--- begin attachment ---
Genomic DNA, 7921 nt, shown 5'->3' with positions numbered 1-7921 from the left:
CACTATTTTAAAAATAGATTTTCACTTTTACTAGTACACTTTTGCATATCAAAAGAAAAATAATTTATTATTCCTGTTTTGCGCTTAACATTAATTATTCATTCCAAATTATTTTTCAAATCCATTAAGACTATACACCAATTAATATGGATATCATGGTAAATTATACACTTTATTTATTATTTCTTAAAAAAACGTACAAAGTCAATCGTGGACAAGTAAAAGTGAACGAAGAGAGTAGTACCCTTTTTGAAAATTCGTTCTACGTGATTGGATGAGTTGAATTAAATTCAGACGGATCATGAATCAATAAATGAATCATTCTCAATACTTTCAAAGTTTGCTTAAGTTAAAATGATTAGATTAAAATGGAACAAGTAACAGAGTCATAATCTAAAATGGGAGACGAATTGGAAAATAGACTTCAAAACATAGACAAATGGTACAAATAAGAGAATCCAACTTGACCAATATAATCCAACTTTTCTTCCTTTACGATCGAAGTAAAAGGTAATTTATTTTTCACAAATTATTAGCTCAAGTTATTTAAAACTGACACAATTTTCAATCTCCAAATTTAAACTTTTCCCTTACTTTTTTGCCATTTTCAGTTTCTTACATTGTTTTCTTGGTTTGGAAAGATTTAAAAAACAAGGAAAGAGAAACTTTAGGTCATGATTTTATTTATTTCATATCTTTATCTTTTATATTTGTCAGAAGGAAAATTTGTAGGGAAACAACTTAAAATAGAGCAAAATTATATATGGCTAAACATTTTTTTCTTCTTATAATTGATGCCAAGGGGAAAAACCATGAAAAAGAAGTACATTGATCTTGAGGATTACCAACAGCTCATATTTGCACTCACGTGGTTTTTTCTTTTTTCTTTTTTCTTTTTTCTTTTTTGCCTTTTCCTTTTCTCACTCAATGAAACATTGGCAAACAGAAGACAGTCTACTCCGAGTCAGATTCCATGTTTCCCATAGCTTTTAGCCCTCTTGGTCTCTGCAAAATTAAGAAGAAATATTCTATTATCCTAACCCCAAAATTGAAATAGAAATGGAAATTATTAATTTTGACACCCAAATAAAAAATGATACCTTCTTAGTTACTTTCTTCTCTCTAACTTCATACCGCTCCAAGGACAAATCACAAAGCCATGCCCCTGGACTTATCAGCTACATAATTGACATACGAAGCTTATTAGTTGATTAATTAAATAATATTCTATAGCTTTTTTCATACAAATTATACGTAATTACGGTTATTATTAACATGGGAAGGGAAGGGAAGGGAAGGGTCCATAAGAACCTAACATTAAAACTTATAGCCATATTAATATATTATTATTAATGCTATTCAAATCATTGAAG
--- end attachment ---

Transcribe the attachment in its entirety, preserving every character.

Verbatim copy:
Genomic DNA, 7921 nt, shown 5'->3' with positions numbered 1-7921 from the left:
CACTATTTTAAAAATAGATTTTCACTTTTACTAGTACACTTTTGCATATCAAAAGAAAAATAATTTATTATTCCTGTTTTGCGCTTAACATTAATTATTCATTCCAAATTATTTTTCAAATCCATTAAGACTATACACCAATTAATATGGATATCATGGTAAATTATACACTTTATTTATTATTTCTTAAAAAAACGTACAAAGTCAATCGTGGACAAGTAAAAGTGAACGAAGAGAGTAGTACCCTTTTTGAAAATTCGTTCTACGTGATTGGATGAGTTGAATTAAATTCAGACGGATCATGAATCAATAAATGAATCATTCTCAATACTTTCAAAGTTTGCTTAAGTTAAAATGATTAGATTAAAATGGAACAAGTAACAGAGTCATAATCTAAAATGGGAGACGAATTGGAAAATAGACTTCAAAACATAGACAAATGGTACAAATAAGAGAATCCAACTTGACCAATATAATCCAACTTTTCTTCCTTTACGATCGAAGTAAAAGGTAATTTATTTTTCACAAATTATTAGCTCAAGTTATTTAAAACTGACACAATTTTCAATCTCCAAATTTAAACTTTTCCCTTACTTTTTTGCCATTTTCAGTTTCTTACATTGTTTTCTTGGTTTGGAAAGATTTAAAAAACAAGGAAAGAGAAACTTTAGGTCATGATTTTATTTATTTCATATCTTTATCTTTTATATTTGTCAGAAGGAAAATTTGTAGGGAAACAACTTAAAATAGAGCAAAATTATATATGGCTAAACATTTTTTTCTTCTTATAATTGATGCCAAGGGGAAAAACCATGAAAAAGAAGTACATTGATCTTGAGGATTACCAACAGCTCATATTTGCACTCACGTGGTTTTTTCTTTTTTCTTTTTTCTTTTTTCTTTTTTGCCTTTTCCTTTTCTCACTCAATGAAACATTGGCAAACAGAAGACAGTCTACTCCGAGTCAGATTCCATGTTTCCCATAGCTTTTAGCCCTCTTGGTCTCTGCAAAATTAAGAAGAAATATTCTATTATCCTAACCCCAAAATTGAAATAGAAATGGAAATTATTAATTTTGACACCCAAATAAAAAATGATACCTTCTTAGTTACTTTCTTCTCTCTAACTTCATACCGCTCCAAGGACAAATCACAAAGCCATGCCCCTGGACTTATCAGCTACATAATTGACATACGAAGCTTATTAGTTGATTAATTAAATAATATTCTATAGCTTTTTTCATACAAATTATACGTAATTACGGTTATTATTAACATGGGAAGGGAAGGGAAGGGAAGGGTCCATAAGAACCTAACATTAAAACTTATAGCCATATTAATATATTATTATTAATGCTATTCAAATCATTGAAG